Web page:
The Hepatitis Education Project (HEP) is a non-profit corporation chartered in the State of Washington. Formed by hepatitis patients and medical professionals, its mission is to provide support and educational materials for hepatitis patients and their families, and to help raise awareness among patients, medical personnel and the public of the facts concerning hepatitis and the resources available to help those who suffer from the disease.
In 1993, HEP formed its first support group in the city of Seattle. In the following three years the number of groups expanded gradually until today we have over 15 groups throughout the Pacific Northwest. The experiences gained in creating and maintaining these groups are the basis for this handbook. We know from our contacts around the country that there are many individuals who want to start support groups but are not sure how to start or what steps to take. We hope that this handbook will help you to achieve your goal.
It can be done. Many of our members have started support groups, with no more experience than you have, and with little or no money. What it takes is the will to do it, a little preparation, and some hard work. Above all, the cardinal virtues of support group formation are patience and persistence. Support groups do not form overnight, and it takes time for people to get to know and trust the group and for the word to spread. But once it does the rewards are great. People really appreciate the work you are doing and you can easily see how much good you have done when a successful support group meeting concludes.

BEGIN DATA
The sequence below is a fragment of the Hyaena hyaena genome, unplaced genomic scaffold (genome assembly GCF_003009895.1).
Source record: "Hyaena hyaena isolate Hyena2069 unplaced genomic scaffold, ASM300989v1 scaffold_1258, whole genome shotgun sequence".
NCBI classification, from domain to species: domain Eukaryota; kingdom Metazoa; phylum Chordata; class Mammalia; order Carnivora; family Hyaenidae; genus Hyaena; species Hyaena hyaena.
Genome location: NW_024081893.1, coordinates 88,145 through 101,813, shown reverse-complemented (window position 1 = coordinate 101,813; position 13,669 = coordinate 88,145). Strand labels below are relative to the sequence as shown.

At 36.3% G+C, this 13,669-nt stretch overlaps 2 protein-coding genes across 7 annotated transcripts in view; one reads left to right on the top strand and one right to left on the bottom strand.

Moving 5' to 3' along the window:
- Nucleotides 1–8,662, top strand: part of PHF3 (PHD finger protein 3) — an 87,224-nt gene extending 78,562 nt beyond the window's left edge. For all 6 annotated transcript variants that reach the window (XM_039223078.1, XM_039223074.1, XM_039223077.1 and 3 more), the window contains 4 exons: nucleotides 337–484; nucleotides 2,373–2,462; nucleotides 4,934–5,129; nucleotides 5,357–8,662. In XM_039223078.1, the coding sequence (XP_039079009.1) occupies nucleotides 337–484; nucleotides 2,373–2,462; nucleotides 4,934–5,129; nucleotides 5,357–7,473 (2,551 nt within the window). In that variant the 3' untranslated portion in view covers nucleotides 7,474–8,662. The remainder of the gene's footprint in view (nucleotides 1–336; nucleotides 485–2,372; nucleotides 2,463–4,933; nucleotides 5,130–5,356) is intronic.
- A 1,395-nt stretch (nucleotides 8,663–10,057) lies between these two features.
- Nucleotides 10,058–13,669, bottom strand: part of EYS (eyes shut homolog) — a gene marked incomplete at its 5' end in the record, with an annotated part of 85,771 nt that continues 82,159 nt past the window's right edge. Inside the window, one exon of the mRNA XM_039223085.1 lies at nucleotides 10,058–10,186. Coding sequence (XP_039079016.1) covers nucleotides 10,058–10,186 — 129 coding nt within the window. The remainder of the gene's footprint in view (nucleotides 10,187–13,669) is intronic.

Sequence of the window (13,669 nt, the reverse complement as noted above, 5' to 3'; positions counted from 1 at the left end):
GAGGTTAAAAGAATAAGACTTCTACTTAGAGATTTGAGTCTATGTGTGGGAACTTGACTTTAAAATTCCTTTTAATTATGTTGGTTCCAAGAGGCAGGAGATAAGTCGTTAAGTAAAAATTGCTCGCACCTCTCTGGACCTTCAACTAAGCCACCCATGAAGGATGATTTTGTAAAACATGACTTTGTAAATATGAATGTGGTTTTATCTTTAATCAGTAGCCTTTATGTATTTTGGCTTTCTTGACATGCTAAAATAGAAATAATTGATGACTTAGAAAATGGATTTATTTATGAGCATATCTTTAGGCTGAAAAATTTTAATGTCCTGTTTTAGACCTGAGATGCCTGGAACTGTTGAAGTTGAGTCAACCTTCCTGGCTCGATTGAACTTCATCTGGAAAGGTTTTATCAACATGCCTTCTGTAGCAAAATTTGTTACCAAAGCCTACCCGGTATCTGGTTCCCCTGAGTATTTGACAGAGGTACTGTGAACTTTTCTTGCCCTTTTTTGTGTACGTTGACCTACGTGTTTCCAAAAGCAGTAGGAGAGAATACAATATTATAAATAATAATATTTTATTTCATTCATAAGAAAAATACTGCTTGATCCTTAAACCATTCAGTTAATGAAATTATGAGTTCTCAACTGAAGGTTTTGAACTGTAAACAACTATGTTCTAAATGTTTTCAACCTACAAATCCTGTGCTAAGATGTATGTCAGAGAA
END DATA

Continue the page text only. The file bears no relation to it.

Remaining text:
The handbook is broken down into five simple steps. We know that each individual situation will be different, and no "cookbook" formula will always work - everyone needs to use good judgment and adapt to their local situation. But the issues that we talk about in each step are the ones that we think are most important to focus on for successful support group formation. They've worked for us in a variety of contexts, urban and rural, across the Pacific Northwest.
There's no need to reinvent the wheel or go it alone. There are others out there who have knowledge and expertise that you can use and who want to help. Seek them out, contact them and learn from them - it'll make the process much easier. The information you gather during this stage and the experience you gain will be very helpful when the support group has been formed.
Linking with other support groups - there are lots of people who have organized support groups around the country, and it makes sense to talk to these people before beginning your own process. Forming a support group is not an extremely demanding or complex process, but there are some right ways and wrong ways to do it, and it helps to talk with others who have experience and can tell you what works for them and what doesn't.